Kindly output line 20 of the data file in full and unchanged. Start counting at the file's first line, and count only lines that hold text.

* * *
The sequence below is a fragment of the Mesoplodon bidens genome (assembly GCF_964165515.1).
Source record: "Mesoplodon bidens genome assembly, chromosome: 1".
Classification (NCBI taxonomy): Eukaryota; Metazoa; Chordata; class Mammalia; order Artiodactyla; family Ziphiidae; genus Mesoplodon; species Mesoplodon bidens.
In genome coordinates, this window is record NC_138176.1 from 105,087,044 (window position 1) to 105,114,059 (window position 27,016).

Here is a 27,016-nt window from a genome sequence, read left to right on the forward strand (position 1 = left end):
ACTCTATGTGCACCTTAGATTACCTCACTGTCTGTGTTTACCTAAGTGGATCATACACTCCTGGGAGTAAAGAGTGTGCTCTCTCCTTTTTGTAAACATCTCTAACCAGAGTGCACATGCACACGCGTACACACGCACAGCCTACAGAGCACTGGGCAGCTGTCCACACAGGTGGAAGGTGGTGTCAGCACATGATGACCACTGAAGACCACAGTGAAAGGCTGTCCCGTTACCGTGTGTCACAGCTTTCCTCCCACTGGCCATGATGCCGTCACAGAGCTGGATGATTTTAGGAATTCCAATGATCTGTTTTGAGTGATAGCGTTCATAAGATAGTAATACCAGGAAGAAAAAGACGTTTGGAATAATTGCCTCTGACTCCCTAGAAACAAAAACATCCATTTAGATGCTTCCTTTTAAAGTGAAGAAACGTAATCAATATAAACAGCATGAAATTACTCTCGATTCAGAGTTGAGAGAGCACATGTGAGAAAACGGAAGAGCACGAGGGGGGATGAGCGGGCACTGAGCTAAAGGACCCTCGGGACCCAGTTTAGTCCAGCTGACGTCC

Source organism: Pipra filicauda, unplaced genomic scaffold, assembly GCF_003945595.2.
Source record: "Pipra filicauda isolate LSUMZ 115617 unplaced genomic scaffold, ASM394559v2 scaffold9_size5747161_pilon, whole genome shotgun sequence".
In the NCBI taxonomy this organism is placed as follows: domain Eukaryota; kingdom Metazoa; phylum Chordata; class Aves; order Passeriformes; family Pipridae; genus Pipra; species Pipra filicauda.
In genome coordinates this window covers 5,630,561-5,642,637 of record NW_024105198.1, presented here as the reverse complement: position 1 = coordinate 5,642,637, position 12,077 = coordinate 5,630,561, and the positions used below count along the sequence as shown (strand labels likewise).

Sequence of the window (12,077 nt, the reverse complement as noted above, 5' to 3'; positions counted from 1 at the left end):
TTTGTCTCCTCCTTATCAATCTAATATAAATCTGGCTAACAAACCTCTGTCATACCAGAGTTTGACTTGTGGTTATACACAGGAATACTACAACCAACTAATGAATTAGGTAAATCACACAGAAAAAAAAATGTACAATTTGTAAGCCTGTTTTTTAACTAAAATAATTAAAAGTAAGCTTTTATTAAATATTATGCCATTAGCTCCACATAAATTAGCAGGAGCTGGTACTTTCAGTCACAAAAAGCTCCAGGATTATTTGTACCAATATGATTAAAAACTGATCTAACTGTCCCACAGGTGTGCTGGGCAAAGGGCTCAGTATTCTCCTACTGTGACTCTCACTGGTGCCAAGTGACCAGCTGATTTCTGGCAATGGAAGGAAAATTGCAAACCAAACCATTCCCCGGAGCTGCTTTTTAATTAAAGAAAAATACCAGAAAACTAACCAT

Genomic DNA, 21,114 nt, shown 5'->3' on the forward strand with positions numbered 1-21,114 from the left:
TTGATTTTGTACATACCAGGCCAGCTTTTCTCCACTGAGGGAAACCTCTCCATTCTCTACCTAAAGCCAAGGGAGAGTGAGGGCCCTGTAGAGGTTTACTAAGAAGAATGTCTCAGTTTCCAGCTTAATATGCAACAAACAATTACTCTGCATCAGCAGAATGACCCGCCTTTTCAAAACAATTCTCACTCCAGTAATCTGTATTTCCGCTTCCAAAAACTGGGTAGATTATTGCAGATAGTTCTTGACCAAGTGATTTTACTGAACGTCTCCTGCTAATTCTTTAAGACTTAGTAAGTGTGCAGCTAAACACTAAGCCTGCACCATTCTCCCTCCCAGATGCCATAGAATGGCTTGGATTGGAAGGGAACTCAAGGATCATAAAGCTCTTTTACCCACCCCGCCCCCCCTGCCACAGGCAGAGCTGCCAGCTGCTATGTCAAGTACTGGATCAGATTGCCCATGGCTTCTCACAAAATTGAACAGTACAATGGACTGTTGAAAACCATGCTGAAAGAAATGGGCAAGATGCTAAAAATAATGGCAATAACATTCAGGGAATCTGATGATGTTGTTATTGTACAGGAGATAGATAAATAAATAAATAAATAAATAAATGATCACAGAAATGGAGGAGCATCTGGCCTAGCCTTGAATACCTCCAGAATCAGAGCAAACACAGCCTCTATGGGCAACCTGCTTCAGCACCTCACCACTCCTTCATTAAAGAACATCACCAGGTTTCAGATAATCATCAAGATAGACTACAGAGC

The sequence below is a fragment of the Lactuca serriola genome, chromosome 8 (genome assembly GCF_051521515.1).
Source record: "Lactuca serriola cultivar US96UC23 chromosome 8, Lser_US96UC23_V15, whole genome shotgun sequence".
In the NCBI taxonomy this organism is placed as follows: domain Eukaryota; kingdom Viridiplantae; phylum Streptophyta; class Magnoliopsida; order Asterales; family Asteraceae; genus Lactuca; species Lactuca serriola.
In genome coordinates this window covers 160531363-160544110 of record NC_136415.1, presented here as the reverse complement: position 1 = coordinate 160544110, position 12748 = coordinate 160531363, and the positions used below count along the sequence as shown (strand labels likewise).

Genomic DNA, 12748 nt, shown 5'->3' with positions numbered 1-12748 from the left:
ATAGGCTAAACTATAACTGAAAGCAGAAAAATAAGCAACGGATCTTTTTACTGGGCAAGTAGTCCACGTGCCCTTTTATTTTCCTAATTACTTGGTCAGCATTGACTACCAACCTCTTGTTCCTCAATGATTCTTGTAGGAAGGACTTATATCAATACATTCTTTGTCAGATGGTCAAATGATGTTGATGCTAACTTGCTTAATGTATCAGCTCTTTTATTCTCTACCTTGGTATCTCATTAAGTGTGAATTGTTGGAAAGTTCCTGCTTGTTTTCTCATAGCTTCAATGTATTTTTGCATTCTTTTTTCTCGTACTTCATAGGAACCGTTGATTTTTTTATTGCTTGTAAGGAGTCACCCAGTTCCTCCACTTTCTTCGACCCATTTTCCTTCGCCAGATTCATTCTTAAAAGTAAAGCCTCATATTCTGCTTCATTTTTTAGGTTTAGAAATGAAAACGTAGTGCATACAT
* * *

ATAGGCTAAACTATAACTGAAAGCAGAAAAATAAGCAACGGATCTTTTTACTGGGCAAGTAGTCCACGTGCCCTTTTATTTTCCTAATTACTTGGTCAGCATTGACTACCAACCTCTTGTTCCTCAATGATTCTTGTAGGAAGGACTTATATCAATACATTCTTTGTCAGATGGTCAAATGATGTTGATGCTAACTTGCTTAATGTATCAGCTCTTTTATTCTCTACCTTGGTATCTCATTAAGTGTGAATTGTTGGAAAGTTCCTGCTTGTTTTCTCATAGCTTCAATGTATTTTTGCATTCTTTTTTCTCGTACTTCATAGGAACCGTTGATTTTTTTATTGCTTGTAAGGAGTCACCCAGTTCCTCCACTTTCTTCGACCCATTTTCCTTCGCCAGATTCATTCTTAAAAGTAAAGCCTCATATTCTGCTTCATTTTTTAGGTTTAGAAATGAAAACGTAGTGCATACAT